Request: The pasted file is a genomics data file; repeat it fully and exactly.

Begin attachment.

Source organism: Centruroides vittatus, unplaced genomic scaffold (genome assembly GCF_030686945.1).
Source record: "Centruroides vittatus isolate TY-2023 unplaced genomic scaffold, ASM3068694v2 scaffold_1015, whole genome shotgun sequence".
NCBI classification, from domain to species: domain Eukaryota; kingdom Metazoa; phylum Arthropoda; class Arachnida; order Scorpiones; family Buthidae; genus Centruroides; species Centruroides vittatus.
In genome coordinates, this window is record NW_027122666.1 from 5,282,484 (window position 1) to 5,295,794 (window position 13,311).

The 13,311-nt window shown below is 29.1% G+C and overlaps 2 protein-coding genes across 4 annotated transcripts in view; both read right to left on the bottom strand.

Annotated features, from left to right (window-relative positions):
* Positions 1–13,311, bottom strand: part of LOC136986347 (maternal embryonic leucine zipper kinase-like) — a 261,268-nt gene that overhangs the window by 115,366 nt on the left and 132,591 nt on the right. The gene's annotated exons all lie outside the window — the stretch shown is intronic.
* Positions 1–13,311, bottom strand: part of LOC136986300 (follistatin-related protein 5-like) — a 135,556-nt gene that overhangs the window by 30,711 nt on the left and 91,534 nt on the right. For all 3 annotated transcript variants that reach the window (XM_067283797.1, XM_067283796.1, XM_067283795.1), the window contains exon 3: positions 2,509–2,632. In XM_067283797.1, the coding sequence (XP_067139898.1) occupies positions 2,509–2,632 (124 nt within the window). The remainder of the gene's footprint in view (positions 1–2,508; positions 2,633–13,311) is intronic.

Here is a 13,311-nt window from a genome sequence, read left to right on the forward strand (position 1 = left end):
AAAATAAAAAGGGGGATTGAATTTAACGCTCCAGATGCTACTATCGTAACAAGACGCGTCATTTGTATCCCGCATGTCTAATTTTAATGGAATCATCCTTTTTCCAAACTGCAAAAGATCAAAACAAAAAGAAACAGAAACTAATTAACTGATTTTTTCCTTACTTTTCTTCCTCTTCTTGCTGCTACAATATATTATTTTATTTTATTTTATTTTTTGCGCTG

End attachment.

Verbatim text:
Source organism: Centruroides vittatus, unplaced genomic scaffold (genome assembly GCF_030686945.1).
Source record: "Centruroides vittatus isolate TY-2023 unplaced genomic scaffold, ASM3068694v2 scaffold_1015, whole genome shotgun sequence".
NCBI classification, from domain to species: domain Eukaryota; kingdom Metazoa; phylum Arthropoda; class Arachnida; order Scorpiones; family Buthidae; genus Centruroides; species Centruroides vittatus.
In genome coordinates, this window is record NW_027122666.1 from 5,282,484 (window position 1) to 5,295,794 (window position 13,311).

The 13,311-nt window shown below is 29.1% G+C and overlaps 2 protein-coding genes across 4 annotated transcripts in view; both read right to left on the bottom strand.

Annotated features, from left to right (window-relative positions):
* Positions 1–13,311, bottom strand: part of LOC136986347 (maternal embryonic leucine zipper kinase-like) — a 261,268-nt gene that overhangs the window by 115,366 nt on the left and 132,591 nt on the right. The gene's annotated exons all lie outside the window — the stretch shown is intronic.
* Positions 1–13,311, bottom strand: part of LOC136986300 (follistatin-related protein 5-like) — a 135,556-nt gene that overhangs the window by 30,711 nt on the left and 91,534 nt on the right. For all 3 annotated transcript variants that reach the window (XM_067283797.1, XM_067283796.1, XM_067283795.1), the window contains exon 3: positions 2,509–2,632. In XM_067283797.1, the coding sequence (XP_067139898.1) occupies positions 2,509–2,632 (124 nt within the window). The remainder of the gene's footprint in view (positions 1–2,508; positions 2,633–13,311) is intronic.

Here is a 13,311-nt window from a genome sequence, read left to right on the forward strand (position 1 = left end):
AAAATAAAAAGGGGGATTGAATTTAACGCTCCAGATGCTACTATCGTAACAAGACGCGTCATTTGTATCCCGCATGTCTAATTTTAATGGAATCATCCTTTTTCCAAACTGCAAAAGATCAAAACAAAAAGAAACAGAAACTAATTAACTGATTTTTTCCTTACTTTTCTTCCTCTTCTTGCTGCTACAATATATTATTTTATTTTATTTTATTTTTTGCGCTG